A VALUATION OR A SURVEY
– WHAT’S THE DIFFERENCE?
First up, valuation. A basic valuation is done to ensure the property is worth at least what we say it’s worth when we complete the application. This will be instructed by the lender in order to give them the information they need. It will not give you, the client, any indication about the property.
A Homebuyers Survey, on the other hand is much more thorough. This is when a qualified RICs surveyor does a visual inspection of the property and writes up a report about the standard/state of it and whether they can foresee any repairs or problems.
A step up from this is a full structural survey in which the surveyor will produce an in-depth report about the soundness of the property. This is the most expensive option and really only needed if you suspect the property may have underlying issues, to do with age or damp for instance.
It’s really important that you discuss the type of survey you need with your adviser, they will be able to help you understand which is best for the property you want to buy.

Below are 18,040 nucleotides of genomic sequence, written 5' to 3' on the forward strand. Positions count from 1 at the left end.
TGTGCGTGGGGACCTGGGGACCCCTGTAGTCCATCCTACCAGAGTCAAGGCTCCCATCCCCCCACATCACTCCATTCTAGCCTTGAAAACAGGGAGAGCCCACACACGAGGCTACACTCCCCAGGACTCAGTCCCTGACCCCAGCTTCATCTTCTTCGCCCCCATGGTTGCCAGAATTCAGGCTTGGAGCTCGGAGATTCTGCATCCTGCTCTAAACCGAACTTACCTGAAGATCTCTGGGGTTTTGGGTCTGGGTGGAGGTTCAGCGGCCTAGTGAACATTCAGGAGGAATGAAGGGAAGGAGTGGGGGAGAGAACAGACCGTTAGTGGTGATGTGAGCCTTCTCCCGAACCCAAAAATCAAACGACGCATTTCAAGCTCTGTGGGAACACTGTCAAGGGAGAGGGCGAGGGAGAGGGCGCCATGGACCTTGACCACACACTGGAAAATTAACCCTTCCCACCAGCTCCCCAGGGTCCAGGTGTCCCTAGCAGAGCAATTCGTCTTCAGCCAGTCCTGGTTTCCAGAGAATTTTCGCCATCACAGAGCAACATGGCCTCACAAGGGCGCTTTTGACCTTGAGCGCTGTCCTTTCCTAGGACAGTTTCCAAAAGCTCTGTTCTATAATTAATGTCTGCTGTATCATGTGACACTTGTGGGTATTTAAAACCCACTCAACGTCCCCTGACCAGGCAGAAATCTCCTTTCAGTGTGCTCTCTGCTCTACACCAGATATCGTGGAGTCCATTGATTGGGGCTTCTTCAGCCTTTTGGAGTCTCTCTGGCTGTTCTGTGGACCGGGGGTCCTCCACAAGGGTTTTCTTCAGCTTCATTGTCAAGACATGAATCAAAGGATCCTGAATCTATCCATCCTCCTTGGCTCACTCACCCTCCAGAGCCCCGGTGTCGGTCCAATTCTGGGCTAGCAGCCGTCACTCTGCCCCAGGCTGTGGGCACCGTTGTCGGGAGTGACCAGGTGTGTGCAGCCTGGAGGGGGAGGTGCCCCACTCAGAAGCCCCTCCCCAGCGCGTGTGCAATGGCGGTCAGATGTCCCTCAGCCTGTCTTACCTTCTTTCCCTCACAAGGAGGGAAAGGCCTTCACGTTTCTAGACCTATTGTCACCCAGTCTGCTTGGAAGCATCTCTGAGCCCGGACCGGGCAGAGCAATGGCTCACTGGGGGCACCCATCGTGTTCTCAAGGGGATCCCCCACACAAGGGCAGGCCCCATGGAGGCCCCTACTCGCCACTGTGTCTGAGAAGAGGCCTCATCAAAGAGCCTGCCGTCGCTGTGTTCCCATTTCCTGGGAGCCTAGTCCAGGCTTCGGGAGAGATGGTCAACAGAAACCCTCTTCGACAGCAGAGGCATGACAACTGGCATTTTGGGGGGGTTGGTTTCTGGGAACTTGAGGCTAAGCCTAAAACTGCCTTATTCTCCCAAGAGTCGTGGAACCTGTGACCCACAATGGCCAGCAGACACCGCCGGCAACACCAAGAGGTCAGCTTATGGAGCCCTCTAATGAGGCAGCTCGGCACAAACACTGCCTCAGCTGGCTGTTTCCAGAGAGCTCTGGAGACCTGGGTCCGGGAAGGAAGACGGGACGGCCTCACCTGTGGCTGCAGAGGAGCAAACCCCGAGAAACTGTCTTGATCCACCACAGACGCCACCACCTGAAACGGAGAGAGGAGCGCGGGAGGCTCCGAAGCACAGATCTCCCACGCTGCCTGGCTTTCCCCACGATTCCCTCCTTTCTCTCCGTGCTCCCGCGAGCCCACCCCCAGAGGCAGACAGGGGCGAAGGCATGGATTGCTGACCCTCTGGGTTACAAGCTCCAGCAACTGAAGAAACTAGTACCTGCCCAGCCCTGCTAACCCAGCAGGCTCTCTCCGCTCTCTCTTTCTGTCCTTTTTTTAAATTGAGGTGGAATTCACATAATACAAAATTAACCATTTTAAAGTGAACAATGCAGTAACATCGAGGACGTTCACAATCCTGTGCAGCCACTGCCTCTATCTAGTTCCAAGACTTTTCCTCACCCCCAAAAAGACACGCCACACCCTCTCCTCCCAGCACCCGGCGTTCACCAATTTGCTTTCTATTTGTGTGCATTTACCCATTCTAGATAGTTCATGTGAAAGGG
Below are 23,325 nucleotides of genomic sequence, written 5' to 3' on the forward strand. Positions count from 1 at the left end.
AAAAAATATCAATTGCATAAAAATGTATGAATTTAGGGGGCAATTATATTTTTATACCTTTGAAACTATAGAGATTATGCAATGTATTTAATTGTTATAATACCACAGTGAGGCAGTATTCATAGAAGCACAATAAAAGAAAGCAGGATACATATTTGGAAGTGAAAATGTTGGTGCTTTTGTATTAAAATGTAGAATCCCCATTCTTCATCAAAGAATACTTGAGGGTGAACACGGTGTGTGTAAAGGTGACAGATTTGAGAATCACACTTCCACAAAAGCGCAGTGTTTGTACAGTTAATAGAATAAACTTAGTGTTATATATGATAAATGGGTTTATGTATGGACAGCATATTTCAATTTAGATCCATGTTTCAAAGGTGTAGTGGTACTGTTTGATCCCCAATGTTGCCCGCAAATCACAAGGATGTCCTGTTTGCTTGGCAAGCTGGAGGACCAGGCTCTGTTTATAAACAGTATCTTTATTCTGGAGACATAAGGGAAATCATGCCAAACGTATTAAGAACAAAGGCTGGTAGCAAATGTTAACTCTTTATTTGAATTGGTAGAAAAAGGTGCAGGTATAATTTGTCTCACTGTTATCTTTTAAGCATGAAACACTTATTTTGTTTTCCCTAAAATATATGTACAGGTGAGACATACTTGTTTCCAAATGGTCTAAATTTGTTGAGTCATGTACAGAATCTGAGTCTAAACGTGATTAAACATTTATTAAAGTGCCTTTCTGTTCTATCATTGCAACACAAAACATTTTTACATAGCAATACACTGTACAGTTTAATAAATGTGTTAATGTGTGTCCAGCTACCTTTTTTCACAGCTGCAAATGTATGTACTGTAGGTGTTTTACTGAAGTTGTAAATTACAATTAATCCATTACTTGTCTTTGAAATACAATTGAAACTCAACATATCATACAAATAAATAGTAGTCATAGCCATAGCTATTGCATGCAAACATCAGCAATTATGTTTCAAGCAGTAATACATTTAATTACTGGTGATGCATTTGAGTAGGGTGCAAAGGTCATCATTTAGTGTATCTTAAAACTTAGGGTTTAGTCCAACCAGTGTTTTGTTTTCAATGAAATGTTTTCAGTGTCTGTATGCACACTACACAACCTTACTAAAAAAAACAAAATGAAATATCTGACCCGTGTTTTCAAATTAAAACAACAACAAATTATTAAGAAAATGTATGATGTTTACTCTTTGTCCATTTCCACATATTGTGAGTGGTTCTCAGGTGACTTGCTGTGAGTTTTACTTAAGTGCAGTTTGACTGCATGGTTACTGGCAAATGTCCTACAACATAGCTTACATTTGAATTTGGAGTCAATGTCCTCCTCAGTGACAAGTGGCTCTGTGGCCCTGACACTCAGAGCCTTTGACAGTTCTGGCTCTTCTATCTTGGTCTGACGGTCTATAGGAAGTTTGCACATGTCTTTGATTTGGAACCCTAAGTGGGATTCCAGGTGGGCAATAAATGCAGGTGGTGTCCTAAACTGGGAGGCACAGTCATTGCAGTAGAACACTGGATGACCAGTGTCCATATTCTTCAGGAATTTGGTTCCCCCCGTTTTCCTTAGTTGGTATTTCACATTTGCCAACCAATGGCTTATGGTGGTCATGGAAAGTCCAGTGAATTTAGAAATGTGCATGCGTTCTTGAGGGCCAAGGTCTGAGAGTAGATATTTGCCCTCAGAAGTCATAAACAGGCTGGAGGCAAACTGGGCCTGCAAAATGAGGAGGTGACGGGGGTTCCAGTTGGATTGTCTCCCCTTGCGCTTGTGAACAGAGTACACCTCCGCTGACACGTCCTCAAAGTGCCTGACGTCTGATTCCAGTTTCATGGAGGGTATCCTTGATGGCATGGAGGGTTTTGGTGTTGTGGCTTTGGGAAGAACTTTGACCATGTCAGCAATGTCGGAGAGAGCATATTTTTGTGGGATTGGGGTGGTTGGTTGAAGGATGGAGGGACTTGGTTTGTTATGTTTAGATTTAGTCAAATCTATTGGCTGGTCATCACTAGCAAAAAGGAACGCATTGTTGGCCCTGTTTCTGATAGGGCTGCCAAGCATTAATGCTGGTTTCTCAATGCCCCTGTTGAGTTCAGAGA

WHAT’S THE DIFFERENCE BETWEEN
BUYING A NEW BUILD AND A RESALE?
When you are choosing a property you will find that there are plenty of new builds to buy as well as homes that have been lived in already.
One of the main differences is that a new build will tend to come with a warranty issued by the National House Building Council or similar. This will protect you from the cost of repairs within the first 10 years. If you buy a resale home that is older than 10 years you wouldn’t be covered by this.
However, if you opt for a new build be prepared to get moving on your purchase. New builds have strict timetables that need to be adhered to. But don’t panic! As long as you have all your documents ready and to hand you shouldn’t have any problems with this.
HOW IMPORTANT IS IT TO REMORTGAGE?
When your agreed mortgage deal comes to an end, you could end up paying a higher rate, known as the standard variable rate, or SVR. This means you’ll end up paying a higher interest rate than you need to, so it's usually a good time to look into remortgaging.
You can start researching your remortgage options up to 3 months before your deal comes to an end, meaning we should have a new mortgage offer in place ready to start when your current deal finishes.